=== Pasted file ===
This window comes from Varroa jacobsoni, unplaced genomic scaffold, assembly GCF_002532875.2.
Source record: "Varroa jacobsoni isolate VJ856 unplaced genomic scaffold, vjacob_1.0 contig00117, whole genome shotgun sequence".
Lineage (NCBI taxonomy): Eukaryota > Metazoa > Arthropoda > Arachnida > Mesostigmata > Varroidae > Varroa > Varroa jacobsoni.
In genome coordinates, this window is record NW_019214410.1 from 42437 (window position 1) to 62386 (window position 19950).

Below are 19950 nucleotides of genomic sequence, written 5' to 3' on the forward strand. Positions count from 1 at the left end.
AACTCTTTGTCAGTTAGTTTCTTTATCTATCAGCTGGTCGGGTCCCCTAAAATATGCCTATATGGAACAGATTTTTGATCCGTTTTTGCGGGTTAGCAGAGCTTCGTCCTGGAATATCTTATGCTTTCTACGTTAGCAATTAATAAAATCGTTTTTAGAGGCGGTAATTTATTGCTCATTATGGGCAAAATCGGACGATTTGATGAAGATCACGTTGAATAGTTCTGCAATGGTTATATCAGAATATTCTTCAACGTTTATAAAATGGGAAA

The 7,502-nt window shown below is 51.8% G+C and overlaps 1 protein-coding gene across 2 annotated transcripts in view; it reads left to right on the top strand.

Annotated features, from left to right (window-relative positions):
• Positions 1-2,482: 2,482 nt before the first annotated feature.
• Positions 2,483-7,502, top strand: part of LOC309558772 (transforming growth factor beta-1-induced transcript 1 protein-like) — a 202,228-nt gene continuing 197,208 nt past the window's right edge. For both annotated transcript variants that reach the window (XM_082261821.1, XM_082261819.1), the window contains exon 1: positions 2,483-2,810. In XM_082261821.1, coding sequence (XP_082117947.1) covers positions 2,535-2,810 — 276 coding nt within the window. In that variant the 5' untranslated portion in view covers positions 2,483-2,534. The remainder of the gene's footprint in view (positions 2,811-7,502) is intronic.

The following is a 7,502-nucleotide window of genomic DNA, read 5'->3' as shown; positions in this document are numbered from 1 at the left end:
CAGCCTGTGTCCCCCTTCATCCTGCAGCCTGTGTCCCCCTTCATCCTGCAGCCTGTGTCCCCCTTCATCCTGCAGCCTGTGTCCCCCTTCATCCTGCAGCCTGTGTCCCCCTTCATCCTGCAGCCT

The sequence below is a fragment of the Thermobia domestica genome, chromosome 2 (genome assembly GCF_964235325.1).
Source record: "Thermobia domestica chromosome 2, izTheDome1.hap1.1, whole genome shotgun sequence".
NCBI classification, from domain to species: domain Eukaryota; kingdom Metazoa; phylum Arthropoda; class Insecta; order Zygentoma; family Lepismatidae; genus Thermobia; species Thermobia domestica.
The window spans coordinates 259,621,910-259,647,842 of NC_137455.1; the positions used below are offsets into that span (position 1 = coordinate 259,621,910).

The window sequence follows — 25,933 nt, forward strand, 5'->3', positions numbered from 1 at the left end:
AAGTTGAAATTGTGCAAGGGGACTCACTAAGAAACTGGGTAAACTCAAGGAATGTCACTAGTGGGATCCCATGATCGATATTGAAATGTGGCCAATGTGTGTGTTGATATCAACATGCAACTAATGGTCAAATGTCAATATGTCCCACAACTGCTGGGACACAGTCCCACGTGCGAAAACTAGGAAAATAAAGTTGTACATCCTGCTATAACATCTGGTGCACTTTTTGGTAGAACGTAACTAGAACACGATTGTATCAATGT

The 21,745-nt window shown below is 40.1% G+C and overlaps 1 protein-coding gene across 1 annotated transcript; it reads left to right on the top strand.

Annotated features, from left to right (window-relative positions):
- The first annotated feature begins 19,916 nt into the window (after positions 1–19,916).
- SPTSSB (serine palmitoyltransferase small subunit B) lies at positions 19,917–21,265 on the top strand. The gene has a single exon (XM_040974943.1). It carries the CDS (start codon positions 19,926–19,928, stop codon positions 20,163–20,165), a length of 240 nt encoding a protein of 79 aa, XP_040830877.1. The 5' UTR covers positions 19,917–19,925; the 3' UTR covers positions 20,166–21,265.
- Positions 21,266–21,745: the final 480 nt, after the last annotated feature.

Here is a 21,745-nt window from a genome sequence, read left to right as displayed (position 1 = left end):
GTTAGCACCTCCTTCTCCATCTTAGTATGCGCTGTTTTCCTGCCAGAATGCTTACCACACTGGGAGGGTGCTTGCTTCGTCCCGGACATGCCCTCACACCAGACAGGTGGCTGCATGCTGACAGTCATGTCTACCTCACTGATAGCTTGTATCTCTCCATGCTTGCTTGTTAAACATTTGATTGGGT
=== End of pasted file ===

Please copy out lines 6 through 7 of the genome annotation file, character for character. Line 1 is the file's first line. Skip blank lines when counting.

AACTCTTTGTCAGTTAGTTTCTTTATCTATCAGCTGGTCGGGTCCCCTAAAATATGCCTATATGGAACAGATTTTTGATCCGTTTTTGCGGGTTAGCAGAGCTTCGTCCTGGAATATCTTATGCTTTCTACGTTAGCAATTAATAAAATCGTTTTTAGAGGCGGTAATTTATTGCTCATTATGGGCAAAATCGGACGATTTGATGAAGATCACGTTGAATAGTTCTGCAATGGTTATATCAGAATATTCTTCAACGTTTATAAAATGGGAAA

The 7,502-nt window shown below is 51.8% G+C and overlaps 1 protein-coding gene across 2 annotated transcripts in view; it reads left to right on the top strand.